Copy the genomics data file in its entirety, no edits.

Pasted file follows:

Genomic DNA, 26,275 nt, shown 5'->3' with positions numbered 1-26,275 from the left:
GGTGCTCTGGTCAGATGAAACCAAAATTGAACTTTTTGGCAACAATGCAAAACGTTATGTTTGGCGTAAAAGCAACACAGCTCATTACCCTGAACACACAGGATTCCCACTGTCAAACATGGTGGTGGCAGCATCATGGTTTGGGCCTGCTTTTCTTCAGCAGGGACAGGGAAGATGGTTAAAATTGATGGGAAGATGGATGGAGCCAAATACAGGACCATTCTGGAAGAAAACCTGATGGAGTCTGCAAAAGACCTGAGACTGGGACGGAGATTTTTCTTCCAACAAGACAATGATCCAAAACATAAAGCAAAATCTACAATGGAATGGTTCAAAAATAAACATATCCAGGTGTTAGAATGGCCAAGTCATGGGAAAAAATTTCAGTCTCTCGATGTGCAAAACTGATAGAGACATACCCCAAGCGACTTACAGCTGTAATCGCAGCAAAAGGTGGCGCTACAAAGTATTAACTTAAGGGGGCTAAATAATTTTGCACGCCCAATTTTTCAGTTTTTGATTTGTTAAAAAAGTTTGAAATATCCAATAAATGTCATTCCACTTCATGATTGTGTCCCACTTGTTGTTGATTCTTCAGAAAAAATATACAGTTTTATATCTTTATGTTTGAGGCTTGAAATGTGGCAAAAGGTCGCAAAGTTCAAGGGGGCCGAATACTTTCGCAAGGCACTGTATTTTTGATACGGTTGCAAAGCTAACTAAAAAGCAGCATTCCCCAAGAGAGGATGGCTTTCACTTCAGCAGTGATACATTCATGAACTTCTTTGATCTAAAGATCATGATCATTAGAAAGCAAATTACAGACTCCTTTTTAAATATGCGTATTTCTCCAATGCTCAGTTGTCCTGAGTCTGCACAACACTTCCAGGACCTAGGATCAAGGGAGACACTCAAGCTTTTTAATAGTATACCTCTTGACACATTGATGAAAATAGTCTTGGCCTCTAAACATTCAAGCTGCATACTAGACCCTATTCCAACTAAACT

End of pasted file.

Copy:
Genomic DNA, 26,275 nt, shown 5'->3' with positions numbered 1-26,275 from the left:
GGTGCTCTGGTCAGATGAAACCAAAATTGAACTTTTTGGCAACAATGCAAAACGTTATGTTTGGCGTAAAAGCAACACAGCTCATTACCCTGAACACACAGGATTCCCACTGTCAAACATGGTGGTGGCAGCATCATGGTTTGGGCCTGCTTTTCTTCAGCAGGGACAGGGAAGATGGTTAAAATTGATGGGAAGATGGATGGAGCCAAATACAGGACCATTCTGGAAGAAAACCTGATGGAGTCTGCAAAAGACCTGAGACTGGGACGGAGATTTTTCTTCCAACAAGACAATGATCCAAAACATAAAGCAAAATCTACAATGGAATGGTTCAAAAATAAACATATCCAGGTGTTAGAATGGCCAAGTCATGGGAAAAAATTTCAGTCTCTCGATGTGCAAAACTGATAGAGACATACCCCAAGCGACTTACAGCTGTAATCGCAGCAAAAGGTGGCGCTACAAAGTATTAACTTAAGGGGGCTAAATAATTTTGCACGCCCAATTTTTCAGTTTTTGATTTGTTAAAAAAGTTTGAAATATCCAATAAATGTCATTCCACTTCATGATTGTGTCCCACTTGTTGTTGATTCTTCAGAAAAAATATACAGTTTTATATCTTTATGTTTGAGGCTTGAAATGTGGCAAAAGGTCGCAAAGTTCAAGGGGGCCGAATACTTTCGCAAGGCACTGTATTTTTGATACGGTTGCAAAGCTAACTAAAAAGCAGCATTCCCCAAGAGAGGATGGCTTTCACTTCAGCAGTGATACATTCATGAACTTCTTTGATCTAAAGATCATGATCATTAGAAAGCAAATTACAGACTCCTTTTTAAATATGCGTATTTCTCCAATGCTCAGTTGTCCTGAGTCTGCACAACACTTCCAGGACCTAGGATCAAGGGAGACACTCAAGCTTTTTAATAGTATACCTCTTGACACATTGATGAAAATAGTCTTGGCCTCTAAACATTCAAGCTGCATACTAGACCCTATTCCAACTAAACT